On 18th September 2020, Takshashila Institution hosted the fourth #DeepWebinar in the China Challenge Series in partnership with Hudson Institute. The session focused on China’s technological rise and its implication on the world. It included Eric Brown, Senior Fellow at The Hudson Institute and Karthik Nachiappan, Research Fellow at NUS as panelists. Manoj Kewalramani, Research Fellow at The Takshashila Institution, anchored the discussion as the host. Saurabh Chandra(Co-Founder Ati-Motors), Shruthi Bhadri(Co-Founder Akimba), and Gaurav Jabulee (Alumnus Graduate Certificate in Public Policy) joined the #DeepWebinar as discussants, posing thoughtful questions and providing insightful comments.
The conversation began with deliberation on the contention between The US and China for Technological Supremacy in the world.
First of the panelists to speak Eric Brown stated that the competition between the two countries began back in 2008-09 during the Global Financial Crisis. Chinese leaders understood the political value of digital tech before the democratic world did. He further elaborated that China has created a successful surveillance state using AI and facial recognition technologies, and it is now exporting this model to other authoritarian regimes which will be dependent on it, through the Digital Silk Road project.
The second panelist Karthik Nachiappan said that until very recently the US was dismissive of China and considered it a copy cat nation. The rise of Chinese tech giants like Alibaba and Tencent, has meant that the global norms of privacy and data security are increasingly shifting towards Chinese views. He further added that the US-China tech war has now created a bifurcated tech world order, in which the economic and security costs for those countries that remain neutral is immense. India has to figure out what and where it wants to be.
In answer to an audience question the host elaborated how India must deal with China’s rising tech supremacy and said that the country needs robust regulations that while being attractive to foreign investors should not allow them to exploit sensitive data.
In response to another audience question about the exit of Chinese investment from certain markets Karthik Nachiappa observed that there is a lot of competition for capital investment around the world and that Singapore’s firms also wonder in what shape the investment landscape is going to emerge in the future. He said that with the exit of Chinese investment, other investment giants like Softbank may for example step in to fill the gap. He also observed that Indian tech firms are becoming keener to partner with their US counterparts.
In reply to a question by the discussant Shruthi Bhadri about whether China’s rise as a tech giant is a much-needed shot in the arm for American innovation, Eric Brown said that innovation is culturally ingrained in the US and recent innovation fatigue is a policy issue.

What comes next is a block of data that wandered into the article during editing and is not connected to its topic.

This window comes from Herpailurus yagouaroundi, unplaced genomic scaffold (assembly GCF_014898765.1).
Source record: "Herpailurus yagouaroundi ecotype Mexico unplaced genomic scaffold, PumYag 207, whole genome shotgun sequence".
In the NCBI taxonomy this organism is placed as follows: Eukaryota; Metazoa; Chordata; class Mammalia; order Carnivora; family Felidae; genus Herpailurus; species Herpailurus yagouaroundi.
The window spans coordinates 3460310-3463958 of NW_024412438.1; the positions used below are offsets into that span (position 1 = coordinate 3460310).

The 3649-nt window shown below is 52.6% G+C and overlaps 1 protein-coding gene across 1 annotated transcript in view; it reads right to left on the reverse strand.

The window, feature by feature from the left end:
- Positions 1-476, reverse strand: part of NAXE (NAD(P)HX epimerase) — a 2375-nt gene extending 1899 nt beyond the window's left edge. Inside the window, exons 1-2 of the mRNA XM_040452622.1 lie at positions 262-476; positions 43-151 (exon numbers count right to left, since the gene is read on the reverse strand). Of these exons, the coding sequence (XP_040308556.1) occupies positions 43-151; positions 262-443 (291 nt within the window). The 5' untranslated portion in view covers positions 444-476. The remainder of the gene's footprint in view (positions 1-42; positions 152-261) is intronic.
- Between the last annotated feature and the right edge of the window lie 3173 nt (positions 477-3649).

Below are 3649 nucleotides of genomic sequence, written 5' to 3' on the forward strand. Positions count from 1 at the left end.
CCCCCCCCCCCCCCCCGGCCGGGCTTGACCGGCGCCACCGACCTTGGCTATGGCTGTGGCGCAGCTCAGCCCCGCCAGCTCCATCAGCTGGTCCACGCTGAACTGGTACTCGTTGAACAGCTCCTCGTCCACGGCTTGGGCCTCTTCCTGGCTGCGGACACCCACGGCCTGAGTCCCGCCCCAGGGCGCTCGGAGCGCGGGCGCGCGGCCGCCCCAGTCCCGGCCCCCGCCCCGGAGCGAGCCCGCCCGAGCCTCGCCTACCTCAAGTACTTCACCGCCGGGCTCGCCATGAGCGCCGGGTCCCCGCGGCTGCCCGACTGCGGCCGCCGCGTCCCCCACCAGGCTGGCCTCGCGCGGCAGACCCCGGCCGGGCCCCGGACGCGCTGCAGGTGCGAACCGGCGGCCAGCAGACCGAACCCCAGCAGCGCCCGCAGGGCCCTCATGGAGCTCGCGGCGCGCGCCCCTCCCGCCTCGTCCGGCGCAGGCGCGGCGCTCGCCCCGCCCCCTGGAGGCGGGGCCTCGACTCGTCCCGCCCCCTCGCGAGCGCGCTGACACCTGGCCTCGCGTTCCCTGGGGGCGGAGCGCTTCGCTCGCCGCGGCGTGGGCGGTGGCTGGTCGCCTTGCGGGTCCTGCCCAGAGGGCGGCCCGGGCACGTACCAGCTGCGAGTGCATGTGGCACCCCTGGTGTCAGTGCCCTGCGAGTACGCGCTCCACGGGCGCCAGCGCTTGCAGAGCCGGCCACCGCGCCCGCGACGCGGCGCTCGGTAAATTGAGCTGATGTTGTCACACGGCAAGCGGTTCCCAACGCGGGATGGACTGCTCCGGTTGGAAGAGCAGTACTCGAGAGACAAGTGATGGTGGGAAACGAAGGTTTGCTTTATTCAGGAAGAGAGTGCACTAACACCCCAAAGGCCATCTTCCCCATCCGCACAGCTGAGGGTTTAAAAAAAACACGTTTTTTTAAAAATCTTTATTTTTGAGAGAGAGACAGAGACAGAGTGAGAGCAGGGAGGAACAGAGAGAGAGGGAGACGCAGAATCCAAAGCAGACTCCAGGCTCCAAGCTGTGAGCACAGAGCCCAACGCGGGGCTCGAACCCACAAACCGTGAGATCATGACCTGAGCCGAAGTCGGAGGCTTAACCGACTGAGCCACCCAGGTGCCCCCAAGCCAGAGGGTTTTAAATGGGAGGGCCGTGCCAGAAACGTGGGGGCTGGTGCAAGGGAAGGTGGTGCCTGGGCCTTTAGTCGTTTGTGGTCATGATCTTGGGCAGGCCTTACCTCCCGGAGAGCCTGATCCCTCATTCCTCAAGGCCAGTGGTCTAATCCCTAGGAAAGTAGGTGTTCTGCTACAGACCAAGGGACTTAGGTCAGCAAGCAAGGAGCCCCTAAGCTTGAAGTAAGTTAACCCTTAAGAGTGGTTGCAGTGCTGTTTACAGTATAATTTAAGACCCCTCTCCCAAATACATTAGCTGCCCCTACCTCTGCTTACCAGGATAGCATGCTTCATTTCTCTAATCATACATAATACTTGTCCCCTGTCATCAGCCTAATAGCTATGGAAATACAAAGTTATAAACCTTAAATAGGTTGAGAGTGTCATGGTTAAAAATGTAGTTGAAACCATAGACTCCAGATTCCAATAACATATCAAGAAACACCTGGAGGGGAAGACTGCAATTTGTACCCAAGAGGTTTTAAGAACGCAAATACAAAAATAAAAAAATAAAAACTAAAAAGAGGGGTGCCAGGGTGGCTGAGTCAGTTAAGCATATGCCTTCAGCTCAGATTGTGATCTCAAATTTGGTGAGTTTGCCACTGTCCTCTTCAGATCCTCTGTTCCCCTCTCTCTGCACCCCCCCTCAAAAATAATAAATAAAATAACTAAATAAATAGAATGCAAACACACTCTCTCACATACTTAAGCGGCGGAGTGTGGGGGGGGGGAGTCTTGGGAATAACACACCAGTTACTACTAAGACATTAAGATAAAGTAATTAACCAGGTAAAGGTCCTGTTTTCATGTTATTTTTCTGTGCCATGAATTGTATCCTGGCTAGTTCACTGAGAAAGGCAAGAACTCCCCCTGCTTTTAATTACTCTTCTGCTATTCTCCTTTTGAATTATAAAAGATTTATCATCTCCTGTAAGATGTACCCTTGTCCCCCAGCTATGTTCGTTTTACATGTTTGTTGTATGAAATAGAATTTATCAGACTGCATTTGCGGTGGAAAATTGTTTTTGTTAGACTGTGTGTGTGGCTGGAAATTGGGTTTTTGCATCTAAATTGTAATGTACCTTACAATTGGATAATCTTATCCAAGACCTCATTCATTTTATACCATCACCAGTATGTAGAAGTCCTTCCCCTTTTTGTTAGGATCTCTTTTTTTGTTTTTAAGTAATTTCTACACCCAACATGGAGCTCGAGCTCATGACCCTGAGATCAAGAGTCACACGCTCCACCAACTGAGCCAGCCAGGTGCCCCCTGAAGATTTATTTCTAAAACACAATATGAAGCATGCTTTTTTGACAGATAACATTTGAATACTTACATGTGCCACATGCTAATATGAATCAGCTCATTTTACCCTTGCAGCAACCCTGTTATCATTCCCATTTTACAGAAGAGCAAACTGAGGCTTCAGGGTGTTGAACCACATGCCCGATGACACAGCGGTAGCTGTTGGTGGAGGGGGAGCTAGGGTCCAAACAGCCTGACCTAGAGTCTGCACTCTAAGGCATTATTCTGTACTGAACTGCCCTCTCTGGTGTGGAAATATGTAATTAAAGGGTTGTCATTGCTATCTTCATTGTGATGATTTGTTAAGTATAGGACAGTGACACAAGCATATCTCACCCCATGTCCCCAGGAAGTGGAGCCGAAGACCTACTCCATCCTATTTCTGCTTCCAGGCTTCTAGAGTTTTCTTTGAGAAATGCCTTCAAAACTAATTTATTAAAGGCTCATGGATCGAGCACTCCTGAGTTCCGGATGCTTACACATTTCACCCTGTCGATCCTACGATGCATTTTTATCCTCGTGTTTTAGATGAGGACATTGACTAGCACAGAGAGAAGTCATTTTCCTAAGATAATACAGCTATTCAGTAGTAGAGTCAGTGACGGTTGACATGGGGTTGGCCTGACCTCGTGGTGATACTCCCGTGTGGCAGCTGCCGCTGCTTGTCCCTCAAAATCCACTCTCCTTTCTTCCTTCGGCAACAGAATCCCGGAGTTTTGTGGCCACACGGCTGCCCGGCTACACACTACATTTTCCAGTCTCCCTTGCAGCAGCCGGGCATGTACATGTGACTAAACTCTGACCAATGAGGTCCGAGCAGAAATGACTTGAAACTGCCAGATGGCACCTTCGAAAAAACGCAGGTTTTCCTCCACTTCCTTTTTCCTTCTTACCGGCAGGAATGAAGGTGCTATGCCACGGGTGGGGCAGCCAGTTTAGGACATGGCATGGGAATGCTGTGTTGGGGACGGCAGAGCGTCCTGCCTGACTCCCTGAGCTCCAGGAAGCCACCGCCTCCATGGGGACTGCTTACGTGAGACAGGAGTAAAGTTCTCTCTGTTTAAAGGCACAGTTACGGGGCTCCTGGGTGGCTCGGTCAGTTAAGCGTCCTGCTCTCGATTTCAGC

In reply to a question by the discussant Saurabh Chandra about how the US-China tech war could affect the physical supply chains of certain technologies, Eric Brown said that the US is now scrambling to remake major supply chains in order to decrease its dependence on China.
Eric Brown also highlighted that weaponisation of supply chains is not a unilateral move by US, it began with Australia and other nations and as a result supply chains are being scrambled and remade all around the world.
In response to the discussant Gaurav Jabulee’s question on what the US-China Tech war may mean for Taiwan and its relationship with India and the US, Karthik Nachiappan said that India should seek a deeper relationship with Taiwan for semiconductors and key tech collaboration going forward. The conversation was then concluded with an audience question about the private sector Big Tech companies in the contention between US and China for Tech Supremacy, to which Karthik Nachiappan observed that there is a lot of clout wielded by Indian “big tech” companies and this has an impact on policies, there is also a different “big tech” clout from the US companies and that has its own impact on policies. We might soon see a competition for impact on policies emerge. It is thus important to differentiate between the different “big tech” as we try to analyse their impact on policies going forward.
About the Takshashila Institution
The Takshashila Institution is an independent center for research and education in public policy. It is a non-partisan, non-profit organization that advocates the values of freedom, openness, tolerance, pluralism and responsible citizenship. The Takshashila Institution seeks to transform India through better public policies, bridging the governance gap by developing better public servants, civil society leaders, professionals and informed citizens.
About Hudson Institute
Founded in 1961 by strategist Herman Kahn, Hudson Institute challenges conventional thinking and helps manage strategic transitions to the future through interdisciplinary studies in defense, international relations, economics, health care, technology, culture, and law. Hudson guides public policymakers and global leaders in government and business through a vigorous program of publications, conferences, policy briefings, and recommendations.The video of the #DeepWebinar can be assessed on Takshashila Institution’s Youtube Channel.